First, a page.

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Health Insurers Pushed To Ditch Double Digit Hikes

Health Insurers Pushed To Ditch Double Digit Hikes

 

CT News Junkie, September 6, 2018

by Christine Stuart 

A South Windsor lawmaker told executives from two health insurance companies Wednesday that if they want to keep customers then they can’t keep proposing double digit or near double digit rate increases.  “I hear it almost every day from the people in my district,” Rep. Tom Delnicki, R-South Windsor, said. “They make very difficult choices: are they going to buy food, buy clothes for the kids or pay for the plan and that quite frankly is not acceptable.”

Anthem Health Plans and ConnectiCare Benefits spent about an hour explaining their average 9.1 percent and 13 percent premium increases for their 2019 plans at an Insurance Department public hearing. The hearing is part of the annual review process by the Insurance Department for health insurance plans offered in the individual marketplace.

Insurance Commissioner Katharine Wade explained that the Insurance Department regulators will go over the rate requests to make sure they are not “unfairly discriminatory.”

The Insurance Department’s job is to make sure that the premium covers the claims and it doesn’t discriminate against any specific group of clients. The rates have to be adequate, and they can’t be excessive or unfairly discriminatory, but beyond that there’s little regulators can do to reign in costs for consumers.

Wade said they worked with Connecticut’s insurance exchange, Access Health CT, to see what they could do this year about plan designs and alternative provider networks to help reduce costs for consumers.

“This is very challenging for consumers and we’re very cognizant of that,” Wade said.

Rose Ferraro, of the Universal Health Care Foundation of Connecticut, said they continue to be frustrated that their testimony will not impact the outcome of the rate review process.

“We recognize that the Connecticut Insurance Department takes this process very seriously. We understand that rate review is an actuarial exercise for regulators, but right now premiums are not an abstract math problem for families,” Ferraro said.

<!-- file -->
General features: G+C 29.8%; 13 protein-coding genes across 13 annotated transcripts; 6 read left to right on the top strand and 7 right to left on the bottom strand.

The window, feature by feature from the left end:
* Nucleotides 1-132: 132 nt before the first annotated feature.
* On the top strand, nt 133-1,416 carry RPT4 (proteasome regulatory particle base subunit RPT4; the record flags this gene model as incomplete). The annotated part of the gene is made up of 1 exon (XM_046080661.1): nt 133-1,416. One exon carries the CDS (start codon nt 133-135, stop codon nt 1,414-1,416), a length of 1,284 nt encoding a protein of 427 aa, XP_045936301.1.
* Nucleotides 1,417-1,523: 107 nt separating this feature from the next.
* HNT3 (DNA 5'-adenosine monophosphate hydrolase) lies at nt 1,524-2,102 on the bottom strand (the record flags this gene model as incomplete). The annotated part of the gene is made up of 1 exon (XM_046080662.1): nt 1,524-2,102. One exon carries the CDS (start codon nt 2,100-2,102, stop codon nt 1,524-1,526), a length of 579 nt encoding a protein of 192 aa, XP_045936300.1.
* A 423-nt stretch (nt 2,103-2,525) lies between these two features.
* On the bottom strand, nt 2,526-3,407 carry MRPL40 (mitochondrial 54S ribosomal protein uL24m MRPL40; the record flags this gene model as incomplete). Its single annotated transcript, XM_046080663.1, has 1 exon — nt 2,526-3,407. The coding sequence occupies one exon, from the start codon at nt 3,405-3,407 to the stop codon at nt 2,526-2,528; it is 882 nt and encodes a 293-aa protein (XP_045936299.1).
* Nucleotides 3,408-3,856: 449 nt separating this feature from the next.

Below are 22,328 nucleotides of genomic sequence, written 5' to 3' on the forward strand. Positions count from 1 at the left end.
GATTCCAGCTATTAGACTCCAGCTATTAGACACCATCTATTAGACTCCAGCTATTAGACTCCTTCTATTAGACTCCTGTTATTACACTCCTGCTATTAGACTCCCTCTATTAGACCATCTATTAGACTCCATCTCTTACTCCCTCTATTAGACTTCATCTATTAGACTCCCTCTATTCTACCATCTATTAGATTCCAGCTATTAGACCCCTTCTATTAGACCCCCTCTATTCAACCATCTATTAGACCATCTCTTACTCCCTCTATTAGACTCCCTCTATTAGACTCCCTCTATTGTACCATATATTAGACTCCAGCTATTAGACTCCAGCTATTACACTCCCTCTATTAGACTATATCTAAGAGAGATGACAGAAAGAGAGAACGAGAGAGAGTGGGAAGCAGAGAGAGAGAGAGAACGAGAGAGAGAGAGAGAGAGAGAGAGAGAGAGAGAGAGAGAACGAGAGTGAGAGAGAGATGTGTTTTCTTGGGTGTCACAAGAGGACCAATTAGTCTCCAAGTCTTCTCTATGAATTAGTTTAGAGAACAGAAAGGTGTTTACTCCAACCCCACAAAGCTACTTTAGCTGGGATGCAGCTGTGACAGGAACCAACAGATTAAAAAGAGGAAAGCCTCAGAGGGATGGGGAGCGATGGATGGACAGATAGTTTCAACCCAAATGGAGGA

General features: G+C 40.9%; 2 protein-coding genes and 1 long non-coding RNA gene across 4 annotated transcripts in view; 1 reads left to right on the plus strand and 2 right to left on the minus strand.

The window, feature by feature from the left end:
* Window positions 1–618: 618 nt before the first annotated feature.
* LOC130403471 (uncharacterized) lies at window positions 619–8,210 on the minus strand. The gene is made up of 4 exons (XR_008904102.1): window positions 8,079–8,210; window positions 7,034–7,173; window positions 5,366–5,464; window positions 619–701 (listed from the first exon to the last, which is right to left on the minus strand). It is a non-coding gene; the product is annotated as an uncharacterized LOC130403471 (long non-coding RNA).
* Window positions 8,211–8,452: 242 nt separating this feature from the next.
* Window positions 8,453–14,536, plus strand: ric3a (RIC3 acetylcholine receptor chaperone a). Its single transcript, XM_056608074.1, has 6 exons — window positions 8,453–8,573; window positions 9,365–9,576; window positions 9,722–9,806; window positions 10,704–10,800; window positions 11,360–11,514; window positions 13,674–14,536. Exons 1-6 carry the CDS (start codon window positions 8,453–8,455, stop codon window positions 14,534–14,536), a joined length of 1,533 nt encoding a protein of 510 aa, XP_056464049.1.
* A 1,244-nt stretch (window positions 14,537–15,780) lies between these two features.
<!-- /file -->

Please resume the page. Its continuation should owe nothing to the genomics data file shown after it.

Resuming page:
She said she understands the cost of health care continues to rise and that it impacts rates, but if we continue to “ignore the enormous elephant in the room of health care costs we will continue to see those costs rise.”

A Kaiser Health Tracking Poll released Wednesday found nearly nine in 10 Americans say they are concerned about the increases in the amount individuals pay for health care, with about six in 10 saying they are “very concerned.”

 

Who is to blame? back to top

Who do they blame for the increase in costs?

The survey of 1,201 Americans found 78 percent blame drug companies for the rising cost of health care, while 71 percent believe hospitals charge too much and 70 percent believe insurance companies make too much money.

Neil Kelsey, chief actuary for ConnectiCare Benefits, said Wednesday that those who exit the market are younger and healthier and those who remain are sicker.

He said families and individuals who don’t qualify for subsidies through the ACA are unable to afford the increases and some are leaving the marketplace creating another uninsured population. Not unlike car insurance, if 25 percent of the best drivers left the market, then the costs for everyone else would go up, Kelsey said. He said the reduction in participation in the health insurance results in a 3 percent increase in costs.

But aside from the exodus of healthier individuals, the cost of healthcare is also going up. 

“For the first time our pharmacy cost now exceeds our in-patient hospital costs,” Kelsey said. “In past years we saw an increased use of generics, which dampened the impact.”

 But specialty drugs and the rising cost of generics have impacted the cost of care.

“Overall medical costs contribute 11 percent toward the proposed increase to our rates,” Kelsey said.

Forecasting the cost of health insurance in 2019 is no easy task.

“Planning and pricing for ACA-compliant health plans has become increasingly difficult,” Steve Ribeiro, regional vice president of sales for Anthem, said. “This challenge is due to the shrinking number of participants in the individual market; the corresponding increase in the population’s morbidity; and uncertainty around marketplace features.”

In the end, “the cost of healthcare services and use of those services continues to outpace premium increases,” Ribeiro said.

ConnectiCare Benefits covers 63,000 people and Anthem covers 45,000 people both on and off the exchange.

The Insurance Department is expected to finalize the rate requests by the end of the month because the 2019 plans will be available for purchase beginning Nov. 1.